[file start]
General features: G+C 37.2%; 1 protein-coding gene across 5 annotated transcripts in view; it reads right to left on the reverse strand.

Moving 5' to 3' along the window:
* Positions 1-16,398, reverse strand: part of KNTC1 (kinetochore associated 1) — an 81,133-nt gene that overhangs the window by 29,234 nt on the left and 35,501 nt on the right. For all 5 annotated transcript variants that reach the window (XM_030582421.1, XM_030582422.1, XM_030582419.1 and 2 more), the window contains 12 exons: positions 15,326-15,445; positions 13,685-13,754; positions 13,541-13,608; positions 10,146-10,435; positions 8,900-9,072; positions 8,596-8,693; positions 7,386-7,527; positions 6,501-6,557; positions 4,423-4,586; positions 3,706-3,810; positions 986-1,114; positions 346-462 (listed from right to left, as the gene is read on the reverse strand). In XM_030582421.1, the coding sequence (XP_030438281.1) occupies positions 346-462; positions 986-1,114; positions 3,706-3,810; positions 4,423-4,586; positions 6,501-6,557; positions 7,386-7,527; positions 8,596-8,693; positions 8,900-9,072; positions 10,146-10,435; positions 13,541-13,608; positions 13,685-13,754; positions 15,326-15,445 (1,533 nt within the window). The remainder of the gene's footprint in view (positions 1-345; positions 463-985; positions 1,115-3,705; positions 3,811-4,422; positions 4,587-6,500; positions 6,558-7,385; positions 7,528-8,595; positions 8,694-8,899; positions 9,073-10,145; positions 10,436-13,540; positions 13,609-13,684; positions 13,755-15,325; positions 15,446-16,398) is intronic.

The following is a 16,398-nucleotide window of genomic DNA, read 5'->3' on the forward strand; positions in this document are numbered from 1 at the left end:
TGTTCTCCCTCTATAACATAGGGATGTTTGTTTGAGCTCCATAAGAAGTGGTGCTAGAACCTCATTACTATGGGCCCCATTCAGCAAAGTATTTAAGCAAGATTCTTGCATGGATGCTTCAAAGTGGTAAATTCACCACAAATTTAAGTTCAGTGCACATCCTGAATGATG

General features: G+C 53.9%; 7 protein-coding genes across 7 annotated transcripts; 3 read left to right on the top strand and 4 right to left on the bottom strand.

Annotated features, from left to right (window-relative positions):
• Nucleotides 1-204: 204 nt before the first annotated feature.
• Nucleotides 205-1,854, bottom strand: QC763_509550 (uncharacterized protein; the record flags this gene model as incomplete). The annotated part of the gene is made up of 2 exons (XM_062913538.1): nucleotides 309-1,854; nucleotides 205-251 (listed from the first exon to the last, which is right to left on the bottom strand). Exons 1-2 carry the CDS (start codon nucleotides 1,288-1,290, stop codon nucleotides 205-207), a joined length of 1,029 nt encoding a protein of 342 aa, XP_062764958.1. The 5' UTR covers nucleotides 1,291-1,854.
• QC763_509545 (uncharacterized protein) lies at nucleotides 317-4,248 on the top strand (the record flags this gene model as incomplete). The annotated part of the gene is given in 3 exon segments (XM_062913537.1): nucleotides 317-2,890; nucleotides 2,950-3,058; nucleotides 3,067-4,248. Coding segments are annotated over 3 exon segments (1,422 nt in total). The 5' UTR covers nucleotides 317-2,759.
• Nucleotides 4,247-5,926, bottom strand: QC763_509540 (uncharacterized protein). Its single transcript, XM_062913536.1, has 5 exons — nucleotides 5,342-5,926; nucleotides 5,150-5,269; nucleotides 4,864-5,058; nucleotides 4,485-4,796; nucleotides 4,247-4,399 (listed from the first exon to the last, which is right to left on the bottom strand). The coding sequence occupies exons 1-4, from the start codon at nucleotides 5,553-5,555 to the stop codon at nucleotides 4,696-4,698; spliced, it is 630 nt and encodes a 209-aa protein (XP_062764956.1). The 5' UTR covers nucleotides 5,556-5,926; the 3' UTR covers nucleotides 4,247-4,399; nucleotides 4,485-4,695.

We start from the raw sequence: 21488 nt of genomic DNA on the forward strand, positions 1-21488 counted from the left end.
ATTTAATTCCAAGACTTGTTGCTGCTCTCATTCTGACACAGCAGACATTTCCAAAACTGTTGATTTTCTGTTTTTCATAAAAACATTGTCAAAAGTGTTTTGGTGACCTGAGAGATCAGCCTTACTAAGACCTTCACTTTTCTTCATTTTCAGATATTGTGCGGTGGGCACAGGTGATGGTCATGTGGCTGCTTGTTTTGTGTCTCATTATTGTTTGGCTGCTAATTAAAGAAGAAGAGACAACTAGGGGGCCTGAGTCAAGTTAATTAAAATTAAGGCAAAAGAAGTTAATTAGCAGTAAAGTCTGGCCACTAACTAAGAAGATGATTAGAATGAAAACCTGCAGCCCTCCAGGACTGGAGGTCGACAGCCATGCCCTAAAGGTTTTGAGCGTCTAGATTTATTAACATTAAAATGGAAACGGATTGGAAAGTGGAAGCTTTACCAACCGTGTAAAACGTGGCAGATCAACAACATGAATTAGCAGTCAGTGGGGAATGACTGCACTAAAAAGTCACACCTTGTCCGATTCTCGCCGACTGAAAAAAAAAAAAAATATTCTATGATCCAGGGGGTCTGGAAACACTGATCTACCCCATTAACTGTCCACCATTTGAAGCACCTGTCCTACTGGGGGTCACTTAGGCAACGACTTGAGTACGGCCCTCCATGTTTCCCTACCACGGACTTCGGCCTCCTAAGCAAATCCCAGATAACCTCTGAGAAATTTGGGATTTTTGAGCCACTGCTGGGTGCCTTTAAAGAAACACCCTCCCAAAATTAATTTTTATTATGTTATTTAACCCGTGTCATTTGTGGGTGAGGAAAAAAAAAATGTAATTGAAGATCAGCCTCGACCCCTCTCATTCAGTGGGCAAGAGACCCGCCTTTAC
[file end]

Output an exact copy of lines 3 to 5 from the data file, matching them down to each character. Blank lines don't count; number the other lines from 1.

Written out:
* Positions 1-16,398, reverse strand: part of KNTC1 (kinetochore associated 1) — an 81,133-nt gene that overhangs the window by 29,234 nt on the left and 35,501 nt on the right. For all 5 annotated transcript variants that reach the window (XM_030582421.1, XM_030582422.1, XM_030582419.1 and 2 more), the window contains 12 exons: positions 15,326-15,445; positions 13,685-13,754; positions 13,541-13,608; positions 10,146-10,435; positions 8,900-9,072; positions 8,596-8,693; positions 7,386-7,527; positions 6,501-6,557; positions 4,423-4,586; positions 3,706-3,810; positions 986-1,114; positions 346-462 (listed from right to left, as the gene is read on the reverse strand). In XM_030582421.1, the coding sequence (XP_030438281.1) occupies positions 346-462; positions 986-1,114; positions 3,706-3,810; positions 4,423-4,586; positions 6,501-6,557; positions 7,386-7,527; positions 8,596-8,693; positions 8,900-9,072; positions 10,146-10,435; positions 13,541-13,608; positions 13,685-13,754; positions 15,326-15,445 (1,533 nt within the window). The remainder of the gene's footprint in view (positions 1-345; positions 463-985; positions 1,115-3,705; positions 3,811-4,422; positions 4,587-6,500; positions 6,558-7,385; positions 7,528-8,595; positions 8,694-8,899; positions 9,073-10,145; positions 10,436-13,540; positions 13,609-13,684; positions 13,755-15,325; positions 15,446-16,398) is intronic.

The following is a 16,398-nucleotide window of genomic DNA, read 5'->3' on the forward strand; positions in this document are numbered from 1 at the left end:
TGTTCTCCCTCTATAACATAGGGATGTTTGTTTGAGCTCCATAAGAAGTGGTGCTAGAACCTCATTACTATGGGCCCCATTCAGCAAAGTATTTAAGCAAGATTCTTGCATGGATGCTTCAAAGTGGTAAATTCACCACAAATTTAAGTTCAGTGCACATCCTGAATGATG